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This is a guest post by Michele Tate. She is diagnosed with HLRCC and advocates for greater awareness and research into this rare genetic condition.  

As we celebrate 2024 Black History Month and Rare Disease Day, I’d like to share my story and stress the need for early detection by screening all young women, regardless of race, who present with early onset of uterine fibroids for hereditary leiomyomatosis and renal cell cancer (HLRCC). Uterine fibroids could be utilized as a biomarker for HLRCC. I’d also like to encourage Black women to advocate for themselves and their families in the healthcare setting.

Just over 20 years ago, HLRCC was identified as a rare hereditary condition driven by germline mutations in the fumarate-hydratase gene (FH). HLRCC is associated with the development of multiple leiomyomas – smooth muscle tumors – on the skin and in the uterus (fibroids) as well as an aggressive form of kidney cancer. It is important to note, not all people diagnosed with HLRCC develop kidney cancer.

In 2018, I was diagnosed with HLRCC following a radical nephrectomy although my story really began before my first uterine fibroid surgical intervention at age 20. I underwent two additional interventions for uterine fibroids, one in 2004 and a hysterectomy in 2011.

At the time of my second surgery to remove the uterine fibroids in 2004, HLRCC had been identified as a syndrome, with many institutions screening women who presented with a history of early-onset uterine fibroids. However, I was not alerted and screened despite having uterine fibroids. Unfortunately, the same was true in 2011 when I had my hysterectomy.

In the Black community uterine fibroids are so common that, despite my history and age, the pathology panel that was run on my tissue at a major institution did not include germline gene deficiencies commonly tested on women with a history of early onset uterine fibroids.

80% of Black women and 70% of White women develop uterine fibroids at some point in their lives.  80% of all women with an FH deficiency have fibroid tumors and may pass HLRCC to their children.

There are recent studies documenting a higher prevalence of HLRCC and other FH mutations in people of African descent than other ethnic groups. Within reported mortality rates of kidney cancer patients, Black women and men have the highest.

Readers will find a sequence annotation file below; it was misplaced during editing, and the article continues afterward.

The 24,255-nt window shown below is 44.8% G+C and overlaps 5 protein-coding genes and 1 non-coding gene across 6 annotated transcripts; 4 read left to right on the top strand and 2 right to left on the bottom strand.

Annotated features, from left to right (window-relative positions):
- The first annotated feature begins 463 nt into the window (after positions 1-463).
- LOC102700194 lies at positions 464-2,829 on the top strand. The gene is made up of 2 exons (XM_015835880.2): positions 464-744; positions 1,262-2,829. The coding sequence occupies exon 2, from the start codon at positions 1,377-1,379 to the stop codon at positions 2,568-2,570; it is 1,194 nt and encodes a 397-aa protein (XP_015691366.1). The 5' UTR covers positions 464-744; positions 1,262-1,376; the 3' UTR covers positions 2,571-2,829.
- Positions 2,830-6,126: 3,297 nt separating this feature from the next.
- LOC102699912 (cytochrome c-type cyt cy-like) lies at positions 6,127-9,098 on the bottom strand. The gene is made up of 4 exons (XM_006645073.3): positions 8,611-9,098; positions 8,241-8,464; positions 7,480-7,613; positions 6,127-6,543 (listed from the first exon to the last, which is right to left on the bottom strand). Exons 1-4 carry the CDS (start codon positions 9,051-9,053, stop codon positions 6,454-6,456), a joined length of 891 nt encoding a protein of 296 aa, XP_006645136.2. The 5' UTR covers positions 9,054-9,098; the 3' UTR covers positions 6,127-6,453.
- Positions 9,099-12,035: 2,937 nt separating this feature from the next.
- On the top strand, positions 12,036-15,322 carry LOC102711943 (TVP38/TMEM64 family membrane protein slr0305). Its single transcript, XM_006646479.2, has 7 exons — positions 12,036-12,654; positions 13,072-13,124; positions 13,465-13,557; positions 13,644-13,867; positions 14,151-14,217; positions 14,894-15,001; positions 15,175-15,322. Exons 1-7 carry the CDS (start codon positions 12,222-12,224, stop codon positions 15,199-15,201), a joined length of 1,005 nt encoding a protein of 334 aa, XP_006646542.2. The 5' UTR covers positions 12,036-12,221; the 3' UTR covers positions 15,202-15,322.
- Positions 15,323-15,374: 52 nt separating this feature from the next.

With the increased awareness of the profound racial disparities faced by the Black community in the healthcare setting, I wonder if the high mortality rate is in part reflective of a community that is not regularly being offered genetic testing or molecular sequencing to understand tumor histology? Studies have shown genetic differences in the Black population which makes early detection, molecular profiling and clinical trial access important. There have also been cases of women whose fibroids were tested that lead doctors to being able to correctly diagnose their family members who had kidney cancer but hadn’t been offered genetic testing.

Hopefully, stories like mine and fellow advocates and organizations pushing for increased research and funding for HLRCC and other types of rare kidney cancers will not only bring greater awareness to these life-altering conditions, but also encourage healthcare systems to take the necessary steps to elevate known barriers, dismiss biases and provide the best care possible to all patients.

Self advocacy is critical for all rare disease patients, but especially for Black women. A rare disease diagnosis is overwhelming, and because it is rare, doctors who have not seen it may give poor advice. If you know something is wrong in your body, keep asking questions and seek the assistance of a patient advocate who can help you navigate the system to get the answers you need. It’s also important to have someone with you when you go to major doctor appointments to listen, take notes and to keep you on track. Lastly, to empower your network share information you come across. You never know who may be silently suffering from an unexplained illness or know someone who is. If you hear of anyone who developed uterine fibroids while they were young, recommend they share information about HLRCC with their gynecologist and request a biopsy looking for the FH mutation to rule out HLRCC which in itself would be life changing for them and their families if their pathology comes back positive. The good news is early detection saves lives!


KCA-funded research shows how family genetics impact kidney cancer

Cancer mortality rates by racial and ethnic groups in the United States, 2018-2020 – Journal of the National Cancer Institute

Trans-ethnic variation in germline variants of patients with renal cell carcinoma – Cell Reports

Fumarate hydratase variant prevalence and manifestations among individuals receiving germline testing – Cancer

HLRCC Quick Facts – HLRCC Family Alliance

How a woman’s myomectomy saved her father’s life: evidence of fumarate hydratase-deficient uterine leiomyoma and early detection of germline variants in fumarate hydratase – F & S Reports

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